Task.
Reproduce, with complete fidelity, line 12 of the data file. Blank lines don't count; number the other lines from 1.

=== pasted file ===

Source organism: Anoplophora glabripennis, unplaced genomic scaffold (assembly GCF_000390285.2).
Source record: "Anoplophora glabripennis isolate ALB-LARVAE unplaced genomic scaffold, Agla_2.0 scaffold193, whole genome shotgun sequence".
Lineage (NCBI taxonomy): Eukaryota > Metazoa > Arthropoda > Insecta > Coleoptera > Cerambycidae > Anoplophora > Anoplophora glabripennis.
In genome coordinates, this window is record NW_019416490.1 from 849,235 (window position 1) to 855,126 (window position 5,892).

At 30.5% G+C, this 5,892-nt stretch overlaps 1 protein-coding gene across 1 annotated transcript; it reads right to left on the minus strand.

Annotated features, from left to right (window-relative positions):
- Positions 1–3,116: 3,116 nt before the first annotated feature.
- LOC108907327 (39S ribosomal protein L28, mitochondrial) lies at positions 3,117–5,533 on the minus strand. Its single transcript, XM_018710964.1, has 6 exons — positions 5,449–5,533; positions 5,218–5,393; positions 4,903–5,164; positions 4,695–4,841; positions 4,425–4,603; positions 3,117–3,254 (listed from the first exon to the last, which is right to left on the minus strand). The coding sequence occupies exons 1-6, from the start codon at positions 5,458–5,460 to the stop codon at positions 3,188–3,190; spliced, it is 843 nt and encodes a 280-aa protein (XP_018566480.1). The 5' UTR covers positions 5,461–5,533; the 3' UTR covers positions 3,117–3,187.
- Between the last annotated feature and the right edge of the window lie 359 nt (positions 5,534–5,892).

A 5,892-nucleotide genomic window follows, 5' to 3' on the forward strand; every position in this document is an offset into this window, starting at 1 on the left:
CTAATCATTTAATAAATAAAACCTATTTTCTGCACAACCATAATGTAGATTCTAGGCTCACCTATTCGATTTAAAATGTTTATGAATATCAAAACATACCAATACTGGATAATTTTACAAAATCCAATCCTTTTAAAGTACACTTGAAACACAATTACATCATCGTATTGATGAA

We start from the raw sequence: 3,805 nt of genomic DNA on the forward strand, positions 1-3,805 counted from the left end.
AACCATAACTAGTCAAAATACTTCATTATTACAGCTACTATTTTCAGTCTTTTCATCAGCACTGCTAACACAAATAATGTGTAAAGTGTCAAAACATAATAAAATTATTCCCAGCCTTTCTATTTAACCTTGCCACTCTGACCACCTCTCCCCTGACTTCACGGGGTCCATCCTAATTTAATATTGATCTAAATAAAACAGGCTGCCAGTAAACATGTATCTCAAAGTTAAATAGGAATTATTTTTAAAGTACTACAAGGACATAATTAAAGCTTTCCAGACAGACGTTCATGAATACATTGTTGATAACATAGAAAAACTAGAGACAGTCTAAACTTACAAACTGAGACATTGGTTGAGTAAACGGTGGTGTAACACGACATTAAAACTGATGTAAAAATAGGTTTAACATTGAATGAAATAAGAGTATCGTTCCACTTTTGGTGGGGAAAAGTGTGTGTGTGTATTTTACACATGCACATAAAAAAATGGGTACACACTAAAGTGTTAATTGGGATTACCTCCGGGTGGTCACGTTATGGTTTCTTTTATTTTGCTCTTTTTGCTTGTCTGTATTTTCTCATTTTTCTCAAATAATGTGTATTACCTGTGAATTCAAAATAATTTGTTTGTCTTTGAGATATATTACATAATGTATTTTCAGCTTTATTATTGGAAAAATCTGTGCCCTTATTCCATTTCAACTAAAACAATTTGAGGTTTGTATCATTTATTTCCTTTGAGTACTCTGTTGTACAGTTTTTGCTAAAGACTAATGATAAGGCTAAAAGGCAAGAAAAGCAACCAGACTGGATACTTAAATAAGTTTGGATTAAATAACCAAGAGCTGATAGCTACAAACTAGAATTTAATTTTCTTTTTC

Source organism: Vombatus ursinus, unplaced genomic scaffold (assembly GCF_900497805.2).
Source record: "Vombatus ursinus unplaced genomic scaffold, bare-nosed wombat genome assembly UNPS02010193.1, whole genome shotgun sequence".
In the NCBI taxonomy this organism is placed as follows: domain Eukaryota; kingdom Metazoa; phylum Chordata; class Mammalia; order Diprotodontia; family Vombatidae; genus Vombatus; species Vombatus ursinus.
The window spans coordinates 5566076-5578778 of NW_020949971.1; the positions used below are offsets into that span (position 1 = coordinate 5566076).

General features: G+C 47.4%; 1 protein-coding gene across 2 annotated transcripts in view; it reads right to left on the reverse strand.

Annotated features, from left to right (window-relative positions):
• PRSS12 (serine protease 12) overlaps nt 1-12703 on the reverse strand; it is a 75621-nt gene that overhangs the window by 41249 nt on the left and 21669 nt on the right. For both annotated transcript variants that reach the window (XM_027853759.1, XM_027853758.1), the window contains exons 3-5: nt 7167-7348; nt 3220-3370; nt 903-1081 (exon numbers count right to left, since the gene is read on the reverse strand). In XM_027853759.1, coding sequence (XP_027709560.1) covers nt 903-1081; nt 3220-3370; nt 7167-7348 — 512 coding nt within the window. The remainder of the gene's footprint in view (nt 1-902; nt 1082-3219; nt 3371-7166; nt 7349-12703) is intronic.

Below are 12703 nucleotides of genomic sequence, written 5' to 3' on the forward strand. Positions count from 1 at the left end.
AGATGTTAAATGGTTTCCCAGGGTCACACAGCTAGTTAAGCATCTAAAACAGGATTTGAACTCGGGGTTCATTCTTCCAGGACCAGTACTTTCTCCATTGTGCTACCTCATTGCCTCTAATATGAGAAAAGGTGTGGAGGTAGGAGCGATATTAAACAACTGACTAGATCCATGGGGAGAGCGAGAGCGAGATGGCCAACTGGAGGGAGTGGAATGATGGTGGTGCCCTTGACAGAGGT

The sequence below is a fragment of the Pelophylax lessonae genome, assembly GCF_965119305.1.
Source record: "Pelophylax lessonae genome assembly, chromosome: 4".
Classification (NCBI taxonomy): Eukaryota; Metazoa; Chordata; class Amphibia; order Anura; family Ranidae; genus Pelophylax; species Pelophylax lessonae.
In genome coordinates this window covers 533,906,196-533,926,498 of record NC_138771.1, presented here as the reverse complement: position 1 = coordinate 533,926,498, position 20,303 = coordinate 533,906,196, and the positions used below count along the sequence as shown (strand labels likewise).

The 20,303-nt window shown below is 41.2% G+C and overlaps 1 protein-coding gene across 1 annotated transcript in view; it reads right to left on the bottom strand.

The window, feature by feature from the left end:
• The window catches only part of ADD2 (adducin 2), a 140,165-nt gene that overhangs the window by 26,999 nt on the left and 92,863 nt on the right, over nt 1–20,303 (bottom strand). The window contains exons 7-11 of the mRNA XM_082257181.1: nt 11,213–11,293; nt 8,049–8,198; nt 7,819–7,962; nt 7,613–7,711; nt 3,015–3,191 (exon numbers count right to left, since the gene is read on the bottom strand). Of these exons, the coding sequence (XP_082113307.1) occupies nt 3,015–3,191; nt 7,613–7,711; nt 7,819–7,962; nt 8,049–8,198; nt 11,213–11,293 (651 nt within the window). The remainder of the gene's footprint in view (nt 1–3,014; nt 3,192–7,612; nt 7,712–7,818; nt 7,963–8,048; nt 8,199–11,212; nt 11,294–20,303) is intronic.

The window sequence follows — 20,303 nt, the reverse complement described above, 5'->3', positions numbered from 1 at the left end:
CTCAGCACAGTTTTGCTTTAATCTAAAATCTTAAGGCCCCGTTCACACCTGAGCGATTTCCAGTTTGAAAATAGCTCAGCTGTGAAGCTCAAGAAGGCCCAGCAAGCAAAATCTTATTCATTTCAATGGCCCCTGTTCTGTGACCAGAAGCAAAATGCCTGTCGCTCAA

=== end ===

We start from the raw sequence: 3,805 nt of genomic DNA on the forward strand, positions 1-3,805 counted from the left end.